Supply is impacted globally

Head of Vanguard International, a US based grower, distributer and marketer says that given the nature of the food supply chain – “an incredibly connected web of agricultural inputs, fruit packers and processors, transportation, shipping, and more” – disruption to both supply and demand of fresh produce was inevitable, but that the “industry has been built on its ability to adopt, adapt, and change quickly.” In Europe there are warnings that fresh produce is set to become more scarce due to impacts on labour and transport.

High percentage of people in UK worried about fruit and veg access – findings from Food Foundation You Gov poll

Those particularly worried include the unemployed and those not working, so concerns are likely to be due to lack of income.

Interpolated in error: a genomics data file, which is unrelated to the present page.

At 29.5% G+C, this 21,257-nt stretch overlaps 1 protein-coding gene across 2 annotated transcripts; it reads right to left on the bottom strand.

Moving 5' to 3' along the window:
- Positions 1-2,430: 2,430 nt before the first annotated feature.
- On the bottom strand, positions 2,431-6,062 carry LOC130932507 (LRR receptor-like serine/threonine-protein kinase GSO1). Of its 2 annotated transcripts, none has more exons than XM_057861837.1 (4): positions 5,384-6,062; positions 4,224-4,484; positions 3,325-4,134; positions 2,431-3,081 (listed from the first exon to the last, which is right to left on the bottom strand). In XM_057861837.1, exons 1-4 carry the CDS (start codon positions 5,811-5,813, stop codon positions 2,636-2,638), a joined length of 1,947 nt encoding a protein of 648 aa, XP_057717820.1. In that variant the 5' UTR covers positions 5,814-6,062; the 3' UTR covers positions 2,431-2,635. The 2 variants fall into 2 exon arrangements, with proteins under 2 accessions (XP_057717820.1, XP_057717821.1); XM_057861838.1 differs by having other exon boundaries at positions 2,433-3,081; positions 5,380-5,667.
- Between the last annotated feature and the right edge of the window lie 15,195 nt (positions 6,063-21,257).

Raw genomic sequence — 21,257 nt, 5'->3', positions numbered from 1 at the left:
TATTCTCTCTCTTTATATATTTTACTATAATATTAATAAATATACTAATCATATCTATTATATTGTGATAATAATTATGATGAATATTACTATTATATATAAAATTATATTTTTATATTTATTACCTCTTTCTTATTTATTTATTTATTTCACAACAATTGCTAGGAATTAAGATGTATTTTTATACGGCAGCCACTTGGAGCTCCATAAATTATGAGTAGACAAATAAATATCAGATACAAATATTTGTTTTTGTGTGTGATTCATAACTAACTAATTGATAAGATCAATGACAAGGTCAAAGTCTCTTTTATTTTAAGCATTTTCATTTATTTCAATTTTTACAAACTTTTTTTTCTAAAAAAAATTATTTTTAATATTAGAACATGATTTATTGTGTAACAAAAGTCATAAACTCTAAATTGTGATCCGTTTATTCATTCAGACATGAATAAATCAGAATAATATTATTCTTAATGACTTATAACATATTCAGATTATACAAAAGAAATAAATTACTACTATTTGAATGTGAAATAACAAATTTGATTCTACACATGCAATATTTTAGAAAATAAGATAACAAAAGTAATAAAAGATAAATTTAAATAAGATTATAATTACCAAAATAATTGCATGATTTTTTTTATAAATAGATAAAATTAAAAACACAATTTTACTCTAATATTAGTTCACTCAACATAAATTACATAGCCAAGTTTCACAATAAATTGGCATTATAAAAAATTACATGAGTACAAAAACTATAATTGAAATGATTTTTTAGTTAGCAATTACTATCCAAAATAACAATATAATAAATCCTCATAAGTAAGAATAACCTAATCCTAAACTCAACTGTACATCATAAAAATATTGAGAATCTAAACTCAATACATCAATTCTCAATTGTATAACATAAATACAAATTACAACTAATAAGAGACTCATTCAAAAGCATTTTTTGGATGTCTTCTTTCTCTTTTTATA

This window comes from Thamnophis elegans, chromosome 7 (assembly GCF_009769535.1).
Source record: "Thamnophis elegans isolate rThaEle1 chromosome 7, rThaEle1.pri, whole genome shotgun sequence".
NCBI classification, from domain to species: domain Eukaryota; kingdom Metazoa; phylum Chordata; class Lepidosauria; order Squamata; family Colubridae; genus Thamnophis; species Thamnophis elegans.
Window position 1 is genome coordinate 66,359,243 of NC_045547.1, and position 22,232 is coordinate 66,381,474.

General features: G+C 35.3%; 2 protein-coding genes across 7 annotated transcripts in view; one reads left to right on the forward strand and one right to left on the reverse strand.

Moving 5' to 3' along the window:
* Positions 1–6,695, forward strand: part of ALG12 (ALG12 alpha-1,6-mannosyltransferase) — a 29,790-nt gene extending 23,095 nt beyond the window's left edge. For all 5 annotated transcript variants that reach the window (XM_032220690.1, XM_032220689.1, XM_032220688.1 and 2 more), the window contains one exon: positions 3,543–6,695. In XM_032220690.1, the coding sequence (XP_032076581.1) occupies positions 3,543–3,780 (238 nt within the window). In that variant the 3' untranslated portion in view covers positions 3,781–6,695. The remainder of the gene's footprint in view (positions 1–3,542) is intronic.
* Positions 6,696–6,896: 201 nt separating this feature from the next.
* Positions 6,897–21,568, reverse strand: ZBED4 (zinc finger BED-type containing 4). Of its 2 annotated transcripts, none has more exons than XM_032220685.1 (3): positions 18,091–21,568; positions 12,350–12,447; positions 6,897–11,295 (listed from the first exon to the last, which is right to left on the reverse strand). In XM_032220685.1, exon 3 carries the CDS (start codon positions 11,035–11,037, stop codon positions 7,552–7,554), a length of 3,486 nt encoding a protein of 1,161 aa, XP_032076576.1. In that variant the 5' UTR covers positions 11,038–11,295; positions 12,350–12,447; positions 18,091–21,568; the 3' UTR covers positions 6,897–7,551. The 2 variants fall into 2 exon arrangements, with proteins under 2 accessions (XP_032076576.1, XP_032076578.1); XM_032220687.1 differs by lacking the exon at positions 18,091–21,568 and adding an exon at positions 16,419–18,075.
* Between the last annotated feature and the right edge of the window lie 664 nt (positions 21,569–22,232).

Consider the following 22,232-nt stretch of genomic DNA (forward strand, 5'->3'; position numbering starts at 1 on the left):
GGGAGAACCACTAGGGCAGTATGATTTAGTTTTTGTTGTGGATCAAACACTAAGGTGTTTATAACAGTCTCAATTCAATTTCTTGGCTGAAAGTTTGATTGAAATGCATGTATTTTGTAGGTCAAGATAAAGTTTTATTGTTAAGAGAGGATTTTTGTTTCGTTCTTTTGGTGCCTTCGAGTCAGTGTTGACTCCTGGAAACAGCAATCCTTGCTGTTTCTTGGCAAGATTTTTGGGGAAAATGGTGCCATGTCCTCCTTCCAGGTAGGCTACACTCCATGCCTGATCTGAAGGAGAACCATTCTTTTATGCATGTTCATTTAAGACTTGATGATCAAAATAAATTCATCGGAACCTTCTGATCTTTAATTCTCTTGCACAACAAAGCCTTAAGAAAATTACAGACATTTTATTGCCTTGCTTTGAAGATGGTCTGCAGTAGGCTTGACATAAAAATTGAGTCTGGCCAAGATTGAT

Also worried are 58% of NHS workers, more likely to do with lack of time and potentially empty shelves in supermarkets, as exemplified by this clip of critical care nurse Dawn Bilbrough crying as she can’t find any buy any fresh fruit and veg in the supermarket after a 48 hour shift.

Finally, 78% of parents whose children are entitled to free school meals were also worried that they wouldn’t be able to get enough fruit and veg. This is perhaps reflecting evidence that at this stage of of the  emergency alternative school meal provision across the UK is very variable and sometimes contains no fruit or vegetables at all.

Large and small-scale producers alike have to find new markets for their produce overnight as cafés, pubs and restaurants  are told to close